Republicans have pinned Obama in a trap: Republicans will support cuts to the corporate tax rate along with the Democrats, but they’ll make the Democrats close the loopholes. Then they can say that they favored a tax cut, but the Democrats wanted to raise taxes.

VII. The Republican version of events.

[trigger warning: one-sided view. –ed.]

Both the Democrats and Republicans, by and large, think our corporate tax rate is too high, and both agree on lowering it. Let’s start with a quote from Charles Krauthammer:

“So why not attack the inversion problem with its obvious solution: tax reform? [Obama] wants legislation to outlaw inversion…One of the reasons for the recent acceleration of inversions is that corporations want to move before Obama outlaws it”

Republicans also want to close loopholes, but oppose Obama’s proposal to outlaw inversions. It creates a hostile business climate that’s hard to enforce, is easy to escape and gives the government more power. It’s better to create a positive corporate climate than attack inversions in the courts.

VIII. Wrapping up

To increase jobs and wages for the middle class, cut the corporate tax rate – cut it as low as politically possible. Pay for it by closing loopholes or raising taxes; there is no other option. Make a hospitable climate for corporations to bring profits here and don’t outlaw inversions as the U.S. can’t even collect its taxes as it is right now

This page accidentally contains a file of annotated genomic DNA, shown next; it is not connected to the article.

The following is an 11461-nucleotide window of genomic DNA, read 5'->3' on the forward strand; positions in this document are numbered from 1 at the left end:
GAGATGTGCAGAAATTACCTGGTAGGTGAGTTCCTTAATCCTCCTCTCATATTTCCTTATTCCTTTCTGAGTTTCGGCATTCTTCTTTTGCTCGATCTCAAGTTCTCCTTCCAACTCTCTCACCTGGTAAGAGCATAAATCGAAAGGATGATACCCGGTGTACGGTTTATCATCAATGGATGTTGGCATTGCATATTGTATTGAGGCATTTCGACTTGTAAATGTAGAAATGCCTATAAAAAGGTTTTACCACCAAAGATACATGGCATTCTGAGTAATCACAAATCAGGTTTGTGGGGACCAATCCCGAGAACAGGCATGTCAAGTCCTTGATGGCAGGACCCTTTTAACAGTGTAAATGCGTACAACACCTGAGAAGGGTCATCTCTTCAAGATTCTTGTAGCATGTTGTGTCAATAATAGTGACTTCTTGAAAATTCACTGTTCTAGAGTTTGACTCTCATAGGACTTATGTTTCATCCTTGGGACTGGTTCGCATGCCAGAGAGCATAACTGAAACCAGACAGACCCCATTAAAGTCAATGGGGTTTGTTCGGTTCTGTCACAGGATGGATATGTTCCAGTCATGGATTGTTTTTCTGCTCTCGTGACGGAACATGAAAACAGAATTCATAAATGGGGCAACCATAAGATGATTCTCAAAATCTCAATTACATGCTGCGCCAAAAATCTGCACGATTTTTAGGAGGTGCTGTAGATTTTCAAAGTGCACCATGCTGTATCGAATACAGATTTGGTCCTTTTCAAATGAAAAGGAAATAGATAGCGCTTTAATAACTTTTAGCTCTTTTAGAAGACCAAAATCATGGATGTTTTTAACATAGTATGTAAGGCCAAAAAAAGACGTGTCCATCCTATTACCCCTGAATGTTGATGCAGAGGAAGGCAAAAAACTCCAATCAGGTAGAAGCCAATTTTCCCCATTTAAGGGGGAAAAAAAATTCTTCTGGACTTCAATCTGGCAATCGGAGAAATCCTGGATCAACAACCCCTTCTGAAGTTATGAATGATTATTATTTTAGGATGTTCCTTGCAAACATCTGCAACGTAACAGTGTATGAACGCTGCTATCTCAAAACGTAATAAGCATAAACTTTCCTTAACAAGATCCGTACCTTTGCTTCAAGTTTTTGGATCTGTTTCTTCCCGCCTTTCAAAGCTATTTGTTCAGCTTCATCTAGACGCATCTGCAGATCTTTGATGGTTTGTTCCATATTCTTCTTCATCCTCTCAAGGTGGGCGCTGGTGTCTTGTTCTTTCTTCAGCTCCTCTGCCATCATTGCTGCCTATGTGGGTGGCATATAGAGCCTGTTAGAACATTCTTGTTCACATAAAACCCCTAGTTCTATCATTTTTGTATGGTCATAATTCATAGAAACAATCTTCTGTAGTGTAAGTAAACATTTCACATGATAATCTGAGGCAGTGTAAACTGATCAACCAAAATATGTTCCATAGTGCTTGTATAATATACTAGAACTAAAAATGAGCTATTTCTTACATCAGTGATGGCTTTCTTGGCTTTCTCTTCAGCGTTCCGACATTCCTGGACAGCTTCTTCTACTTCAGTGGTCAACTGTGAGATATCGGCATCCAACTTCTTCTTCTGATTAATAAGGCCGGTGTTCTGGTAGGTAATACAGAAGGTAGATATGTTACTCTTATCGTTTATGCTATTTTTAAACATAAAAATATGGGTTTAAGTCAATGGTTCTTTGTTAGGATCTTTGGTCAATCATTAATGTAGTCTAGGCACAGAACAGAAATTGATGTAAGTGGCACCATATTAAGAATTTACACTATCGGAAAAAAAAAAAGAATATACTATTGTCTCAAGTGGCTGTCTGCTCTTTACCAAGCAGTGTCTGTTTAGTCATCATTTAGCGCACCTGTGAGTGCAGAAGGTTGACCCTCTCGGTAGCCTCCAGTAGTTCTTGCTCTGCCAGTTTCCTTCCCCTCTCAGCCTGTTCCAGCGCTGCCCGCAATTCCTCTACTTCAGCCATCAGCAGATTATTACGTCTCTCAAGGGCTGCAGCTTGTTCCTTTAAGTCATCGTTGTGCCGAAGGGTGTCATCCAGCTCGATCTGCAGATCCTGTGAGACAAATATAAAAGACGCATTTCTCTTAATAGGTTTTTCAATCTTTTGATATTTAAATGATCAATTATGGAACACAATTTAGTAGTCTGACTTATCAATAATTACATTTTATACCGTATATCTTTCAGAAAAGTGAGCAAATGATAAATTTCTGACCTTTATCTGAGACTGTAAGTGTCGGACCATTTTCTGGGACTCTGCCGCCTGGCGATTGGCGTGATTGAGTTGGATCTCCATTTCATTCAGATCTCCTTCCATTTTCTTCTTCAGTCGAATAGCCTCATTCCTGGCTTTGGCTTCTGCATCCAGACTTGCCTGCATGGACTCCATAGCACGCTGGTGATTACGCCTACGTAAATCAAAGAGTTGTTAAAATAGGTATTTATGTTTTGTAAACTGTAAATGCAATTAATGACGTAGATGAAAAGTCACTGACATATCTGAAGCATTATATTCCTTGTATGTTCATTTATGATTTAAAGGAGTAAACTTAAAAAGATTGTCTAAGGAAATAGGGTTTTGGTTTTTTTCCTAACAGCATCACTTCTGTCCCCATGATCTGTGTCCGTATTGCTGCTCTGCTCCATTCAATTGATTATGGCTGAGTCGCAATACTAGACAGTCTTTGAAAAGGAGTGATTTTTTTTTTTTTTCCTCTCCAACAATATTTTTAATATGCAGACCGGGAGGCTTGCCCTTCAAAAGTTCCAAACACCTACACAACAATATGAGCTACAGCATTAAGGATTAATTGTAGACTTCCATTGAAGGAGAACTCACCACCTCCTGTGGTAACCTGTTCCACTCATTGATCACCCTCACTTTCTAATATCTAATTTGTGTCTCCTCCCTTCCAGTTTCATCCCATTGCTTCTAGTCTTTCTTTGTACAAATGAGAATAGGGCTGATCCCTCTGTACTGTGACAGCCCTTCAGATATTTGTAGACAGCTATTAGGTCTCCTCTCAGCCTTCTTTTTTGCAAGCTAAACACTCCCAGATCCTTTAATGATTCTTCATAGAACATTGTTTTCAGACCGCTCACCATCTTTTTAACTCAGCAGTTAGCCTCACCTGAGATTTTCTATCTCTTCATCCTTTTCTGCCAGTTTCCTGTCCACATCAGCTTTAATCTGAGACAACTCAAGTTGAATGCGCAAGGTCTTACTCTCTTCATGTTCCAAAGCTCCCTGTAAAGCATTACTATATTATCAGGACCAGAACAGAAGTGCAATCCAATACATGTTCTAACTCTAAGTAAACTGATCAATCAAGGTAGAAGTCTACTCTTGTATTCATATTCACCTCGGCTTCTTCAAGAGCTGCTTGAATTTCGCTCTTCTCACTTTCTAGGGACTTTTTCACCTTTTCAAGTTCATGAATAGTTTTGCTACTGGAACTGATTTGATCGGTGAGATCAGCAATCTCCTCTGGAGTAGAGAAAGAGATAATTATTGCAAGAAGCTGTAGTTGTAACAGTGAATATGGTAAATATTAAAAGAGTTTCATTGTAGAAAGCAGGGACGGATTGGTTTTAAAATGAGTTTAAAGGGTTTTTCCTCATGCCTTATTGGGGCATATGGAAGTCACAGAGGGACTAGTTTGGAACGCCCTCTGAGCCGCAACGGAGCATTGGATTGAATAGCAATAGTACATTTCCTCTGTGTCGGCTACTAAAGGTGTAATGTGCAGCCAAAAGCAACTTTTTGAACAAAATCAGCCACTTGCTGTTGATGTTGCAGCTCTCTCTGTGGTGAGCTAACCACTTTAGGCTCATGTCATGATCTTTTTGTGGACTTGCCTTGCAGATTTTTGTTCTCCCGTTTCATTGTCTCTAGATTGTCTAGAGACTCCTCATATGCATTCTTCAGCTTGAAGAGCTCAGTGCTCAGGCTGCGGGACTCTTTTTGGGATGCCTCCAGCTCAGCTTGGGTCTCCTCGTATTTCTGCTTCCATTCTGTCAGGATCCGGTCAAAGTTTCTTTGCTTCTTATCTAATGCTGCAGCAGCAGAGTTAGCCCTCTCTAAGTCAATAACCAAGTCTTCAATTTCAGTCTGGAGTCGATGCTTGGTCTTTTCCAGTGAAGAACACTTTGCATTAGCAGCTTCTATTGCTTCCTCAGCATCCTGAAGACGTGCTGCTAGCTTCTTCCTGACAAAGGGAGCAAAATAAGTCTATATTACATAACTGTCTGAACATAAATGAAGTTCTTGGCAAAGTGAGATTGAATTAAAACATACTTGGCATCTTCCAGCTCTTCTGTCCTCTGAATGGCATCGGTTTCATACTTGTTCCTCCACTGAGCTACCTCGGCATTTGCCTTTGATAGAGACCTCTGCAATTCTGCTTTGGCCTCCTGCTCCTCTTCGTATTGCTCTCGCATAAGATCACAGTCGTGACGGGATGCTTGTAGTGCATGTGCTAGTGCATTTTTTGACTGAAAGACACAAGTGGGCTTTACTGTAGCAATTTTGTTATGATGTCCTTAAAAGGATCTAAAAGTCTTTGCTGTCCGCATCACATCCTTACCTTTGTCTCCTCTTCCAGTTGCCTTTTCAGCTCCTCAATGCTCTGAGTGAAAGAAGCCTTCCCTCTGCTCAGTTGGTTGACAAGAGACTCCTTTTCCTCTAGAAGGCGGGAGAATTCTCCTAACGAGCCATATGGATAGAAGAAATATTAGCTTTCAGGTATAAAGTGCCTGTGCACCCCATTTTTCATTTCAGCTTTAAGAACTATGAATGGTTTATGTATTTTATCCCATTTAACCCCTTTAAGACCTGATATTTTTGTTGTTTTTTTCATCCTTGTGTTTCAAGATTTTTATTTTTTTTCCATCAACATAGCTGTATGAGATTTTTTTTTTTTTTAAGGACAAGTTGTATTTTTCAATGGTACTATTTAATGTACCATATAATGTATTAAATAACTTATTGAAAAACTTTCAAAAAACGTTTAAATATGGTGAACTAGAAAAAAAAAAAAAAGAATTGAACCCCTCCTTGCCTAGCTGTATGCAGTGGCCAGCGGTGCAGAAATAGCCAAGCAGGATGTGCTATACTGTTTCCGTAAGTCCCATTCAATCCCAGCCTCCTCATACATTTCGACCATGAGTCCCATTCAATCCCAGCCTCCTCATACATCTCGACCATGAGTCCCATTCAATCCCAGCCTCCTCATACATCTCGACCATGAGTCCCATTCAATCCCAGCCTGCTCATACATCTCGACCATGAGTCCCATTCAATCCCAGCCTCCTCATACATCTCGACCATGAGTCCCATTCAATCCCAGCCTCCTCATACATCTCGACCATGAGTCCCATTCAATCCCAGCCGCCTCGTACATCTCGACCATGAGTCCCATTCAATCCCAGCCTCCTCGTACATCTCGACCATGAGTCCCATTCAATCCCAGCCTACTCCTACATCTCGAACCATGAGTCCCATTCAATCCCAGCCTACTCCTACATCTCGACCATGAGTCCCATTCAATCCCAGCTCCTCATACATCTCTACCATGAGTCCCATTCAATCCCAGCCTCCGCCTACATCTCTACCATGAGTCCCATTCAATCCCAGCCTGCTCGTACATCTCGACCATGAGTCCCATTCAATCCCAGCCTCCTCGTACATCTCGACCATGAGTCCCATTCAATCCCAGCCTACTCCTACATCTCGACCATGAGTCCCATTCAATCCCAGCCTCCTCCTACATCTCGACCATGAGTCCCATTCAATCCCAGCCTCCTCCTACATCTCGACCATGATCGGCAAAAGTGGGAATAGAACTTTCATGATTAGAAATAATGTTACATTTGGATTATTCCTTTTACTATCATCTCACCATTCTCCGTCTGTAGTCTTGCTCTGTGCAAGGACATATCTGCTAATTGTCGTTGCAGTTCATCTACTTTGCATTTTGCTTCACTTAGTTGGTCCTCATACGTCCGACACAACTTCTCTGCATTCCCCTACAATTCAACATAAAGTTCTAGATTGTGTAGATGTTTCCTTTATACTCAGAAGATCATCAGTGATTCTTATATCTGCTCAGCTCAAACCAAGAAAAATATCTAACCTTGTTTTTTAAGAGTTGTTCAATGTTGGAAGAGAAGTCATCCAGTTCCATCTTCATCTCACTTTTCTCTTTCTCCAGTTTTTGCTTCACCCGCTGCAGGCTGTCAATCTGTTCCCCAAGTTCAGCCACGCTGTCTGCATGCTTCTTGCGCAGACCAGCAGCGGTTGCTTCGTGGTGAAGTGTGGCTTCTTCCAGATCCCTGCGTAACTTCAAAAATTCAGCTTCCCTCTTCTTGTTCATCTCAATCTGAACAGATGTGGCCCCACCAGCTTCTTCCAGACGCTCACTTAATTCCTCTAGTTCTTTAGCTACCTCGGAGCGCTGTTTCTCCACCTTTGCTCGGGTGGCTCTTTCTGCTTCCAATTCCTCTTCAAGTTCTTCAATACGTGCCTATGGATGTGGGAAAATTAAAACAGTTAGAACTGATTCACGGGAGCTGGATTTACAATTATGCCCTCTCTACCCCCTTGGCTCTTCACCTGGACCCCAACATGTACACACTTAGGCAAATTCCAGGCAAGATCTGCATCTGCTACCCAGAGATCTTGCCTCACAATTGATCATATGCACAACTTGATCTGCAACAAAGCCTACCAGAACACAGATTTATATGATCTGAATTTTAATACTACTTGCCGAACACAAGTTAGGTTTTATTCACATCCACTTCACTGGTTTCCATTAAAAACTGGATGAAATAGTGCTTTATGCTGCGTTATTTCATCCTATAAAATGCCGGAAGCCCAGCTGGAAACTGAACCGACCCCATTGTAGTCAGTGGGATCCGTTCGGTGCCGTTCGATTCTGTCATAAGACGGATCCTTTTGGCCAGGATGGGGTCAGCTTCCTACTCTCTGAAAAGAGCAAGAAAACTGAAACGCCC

Democrats need to stop whining about “immoral corporations” and Republicans need to stop laying traps and both sides need to acknowledge the reality: That doing the best thing for the middle class is politically nasty. It involves cutting taxes to corporations, raising taxes on ordinary Joe and fighting entrenched corporate interests.

IX. Judging success

All these actions are politically awful, but they’re worth it if they create jobs and bring employers back. With that in mind, success is measured by:

  • Proving that tax increases and corporate tax cuts were “revenue neutral;”
  • Proving job growth and increased revenue from lowering the corporate tax rate.

X. Positions of the candidates (and some others, too)

[Disclaimer: this is the best I could find.]

  • Bernie Sanders – Favors raising corporate taxes. Denies that the U.S. corporate tax high rate is the highest among developed countries. Wants to increase corporate tax rate. Wants to tax overseas corporate profits the same.
  • Hilary Clinton – wants to increase capital gains rate in short-term; unsure of her position on the corporate tax rate.
  • Joe Biden – believes in lowering the overall corporate tax rate, closing loopholes and ending reductions.
  • Elizabeth Warren – supports increasing the corporate tax.
  • President Obama – proposes cutting corporate tax rate to 28%, 25% for manufacturers, closing loopholes and outlawing inversion with legislation.
  • Ted Cruz – supports cutting the corporate tax rate to 15% immediately
  • Marco Rubio – wants to eliminate capital gains taxes; wants to cut the corporate tax rate;
  • Donald Trump – favors repealing the corporate tax rate.
  • Jeb Bush – Proposes cutting corporate tax rate down to 20%
  • Rick Santorum – wants to reduce the corporate tax rate to 17.5% and eliminate it for manufacturers
  • Scott Walker – supports a reduction in capital gains taxes

XI. Very interesting articles

These articles were particularly helpful.

  • An excellent article on the characteristics of an effective tax system.
  • The best summary of the current Congressional impasse. Names several loopholes that could be cut immediately.
  • A graphic that shows the United States’ ineffectiveness at collecting corporate taxes.